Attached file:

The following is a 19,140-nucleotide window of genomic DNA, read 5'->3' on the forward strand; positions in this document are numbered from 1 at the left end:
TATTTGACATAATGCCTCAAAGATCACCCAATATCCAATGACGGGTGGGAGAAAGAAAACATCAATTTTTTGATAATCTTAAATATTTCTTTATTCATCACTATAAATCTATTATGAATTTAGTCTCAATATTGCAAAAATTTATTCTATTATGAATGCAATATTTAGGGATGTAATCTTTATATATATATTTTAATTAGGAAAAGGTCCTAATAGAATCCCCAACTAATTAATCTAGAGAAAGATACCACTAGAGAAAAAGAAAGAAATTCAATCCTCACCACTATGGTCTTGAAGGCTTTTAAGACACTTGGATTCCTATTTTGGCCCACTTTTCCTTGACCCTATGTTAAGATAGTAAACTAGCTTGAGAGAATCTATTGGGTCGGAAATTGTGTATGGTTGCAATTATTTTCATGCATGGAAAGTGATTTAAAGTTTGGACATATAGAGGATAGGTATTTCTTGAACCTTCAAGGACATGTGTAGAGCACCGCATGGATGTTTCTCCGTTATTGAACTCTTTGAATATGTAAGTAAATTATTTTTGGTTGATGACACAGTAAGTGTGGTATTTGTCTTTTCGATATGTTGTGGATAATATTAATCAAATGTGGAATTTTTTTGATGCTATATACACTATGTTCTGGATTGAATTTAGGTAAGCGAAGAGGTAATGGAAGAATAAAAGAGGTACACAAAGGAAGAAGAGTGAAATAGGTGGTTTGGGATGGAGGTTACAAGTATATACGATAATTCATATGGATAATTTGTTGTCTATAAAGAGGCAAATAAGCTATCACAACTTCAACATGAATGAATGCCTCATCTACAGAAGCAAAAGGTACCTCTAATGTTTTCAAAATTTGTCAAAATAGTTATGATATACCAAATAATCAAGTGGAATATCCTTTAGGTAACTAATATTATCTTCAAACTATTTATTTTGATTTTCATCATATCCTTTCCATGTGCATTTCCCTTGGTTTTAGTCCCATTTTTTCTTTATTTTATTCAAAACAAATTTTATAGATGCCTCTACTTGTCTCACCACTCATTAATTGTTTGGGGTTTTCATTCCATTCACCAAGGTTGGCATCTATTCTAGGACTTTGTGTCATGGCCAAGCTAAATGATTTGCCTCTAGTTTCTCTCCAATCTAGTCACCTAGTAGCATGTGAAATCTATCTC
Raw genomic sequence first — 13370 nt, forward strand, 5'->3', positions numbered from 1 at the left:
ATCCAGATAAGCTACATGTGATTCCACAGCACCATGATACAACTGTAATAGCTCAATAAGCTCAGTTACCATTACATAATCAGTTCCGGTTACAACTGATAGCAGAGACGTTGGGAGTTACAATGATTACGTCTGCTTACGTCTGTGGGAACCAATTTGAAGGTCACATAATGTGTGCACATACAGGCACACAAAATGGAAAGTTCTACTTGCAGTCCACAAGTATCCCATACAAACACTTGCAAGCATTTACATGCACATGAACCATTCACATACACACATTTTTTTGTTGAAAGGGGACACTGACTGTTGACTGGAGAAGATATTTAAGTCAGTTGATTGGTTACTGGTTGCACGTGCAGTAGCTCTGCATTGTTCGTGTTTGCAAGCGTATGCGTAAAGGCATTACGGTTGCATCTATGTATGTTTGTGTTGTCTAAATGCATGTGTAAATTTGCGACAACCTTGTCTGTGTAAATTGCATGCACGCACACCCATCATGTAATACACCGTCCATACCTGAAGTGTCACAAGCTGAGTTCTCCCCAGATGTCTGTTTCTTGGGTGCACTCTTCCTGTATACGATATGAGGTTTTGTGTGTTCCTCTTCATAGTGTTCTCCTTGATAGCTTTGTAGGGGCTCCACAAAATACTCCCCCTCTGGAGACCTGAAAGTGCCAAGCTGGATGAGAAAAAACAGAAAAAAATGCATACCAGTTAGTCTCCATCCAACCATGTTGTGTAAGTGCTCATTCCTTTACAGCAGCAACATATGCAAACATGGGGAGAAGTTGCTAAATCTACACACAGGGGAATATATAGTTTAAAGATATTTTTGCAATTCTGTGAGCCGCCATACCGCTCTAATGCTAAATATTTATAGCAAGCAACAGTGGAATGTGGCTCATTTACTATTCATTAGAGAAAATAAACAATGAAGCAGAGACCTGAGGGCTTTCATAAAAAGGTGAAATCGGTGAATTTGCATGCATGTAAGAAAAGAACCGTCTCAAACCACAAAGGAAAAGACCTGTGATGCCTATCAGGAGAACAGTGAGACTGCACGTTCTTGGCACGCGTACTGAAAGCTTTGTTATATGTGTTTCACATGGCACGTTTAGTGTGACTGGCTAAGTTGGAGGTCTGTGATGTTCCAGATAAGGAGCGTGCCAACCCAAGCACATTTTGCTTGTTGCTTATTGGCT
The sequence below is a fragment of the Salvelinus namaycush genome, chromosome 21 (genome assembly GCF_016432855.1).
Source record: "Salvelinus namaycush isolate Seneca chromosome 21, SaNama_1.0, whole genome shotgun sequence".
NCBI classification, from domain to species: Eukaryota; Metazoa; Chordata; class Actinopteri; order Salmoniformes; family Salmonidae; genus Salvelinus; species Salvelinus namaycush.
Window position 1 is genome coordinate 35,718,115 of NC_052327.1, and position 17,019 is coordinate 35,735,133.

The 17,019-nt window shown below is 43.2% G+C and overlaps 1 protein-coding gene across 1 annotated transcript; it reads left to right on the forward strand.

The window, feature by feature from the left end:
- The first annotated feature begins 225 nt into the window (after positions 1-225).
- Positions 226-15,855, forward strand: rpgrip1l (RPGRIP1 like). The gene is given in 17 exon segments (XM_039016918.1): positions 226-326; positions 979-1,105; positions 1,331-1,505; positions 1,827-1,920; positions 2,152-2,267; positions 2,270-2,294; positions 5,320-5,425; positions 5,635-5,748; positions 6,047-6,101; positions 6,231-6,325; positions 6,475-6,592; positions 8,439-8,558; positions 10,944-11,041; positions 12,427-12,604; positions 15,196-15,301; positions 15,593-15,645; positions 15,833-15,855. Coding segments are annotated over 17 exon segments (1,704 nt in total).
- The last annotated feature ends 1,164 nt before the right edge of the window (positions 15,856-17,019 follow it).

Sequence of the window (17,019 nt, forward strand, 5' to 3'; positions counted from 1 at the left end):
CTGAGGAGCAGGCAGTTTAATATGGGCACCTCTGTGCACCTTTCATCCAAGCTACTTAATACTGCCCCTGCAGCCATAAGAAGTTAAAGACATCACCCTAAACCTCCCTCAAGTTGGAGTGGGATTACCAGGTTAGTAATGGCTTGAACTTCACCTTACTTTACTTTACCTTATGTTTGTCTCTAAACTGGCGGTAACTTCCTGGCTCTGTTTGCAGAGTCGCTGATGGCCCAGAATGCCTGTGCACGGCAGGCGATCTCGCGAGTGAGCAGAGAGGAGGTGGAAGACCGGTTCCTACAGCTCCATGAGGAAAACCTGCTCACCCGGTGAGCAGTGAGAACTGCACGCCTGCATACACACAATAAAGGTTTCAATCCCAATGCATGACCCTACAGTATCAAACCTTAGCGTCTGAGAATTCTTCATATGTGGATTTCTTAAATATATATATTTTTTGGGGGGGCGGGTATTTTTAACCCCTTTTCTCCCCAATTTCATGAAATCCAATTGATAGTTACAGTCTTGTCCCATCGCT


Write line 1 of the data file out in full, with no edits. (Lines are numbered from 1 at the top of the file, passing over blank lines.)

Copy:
The following is a 19,140-nucleotide window of genomic DNA, read 5'->3' on the forward strand; positions in this document are numbered from 1 at the left end: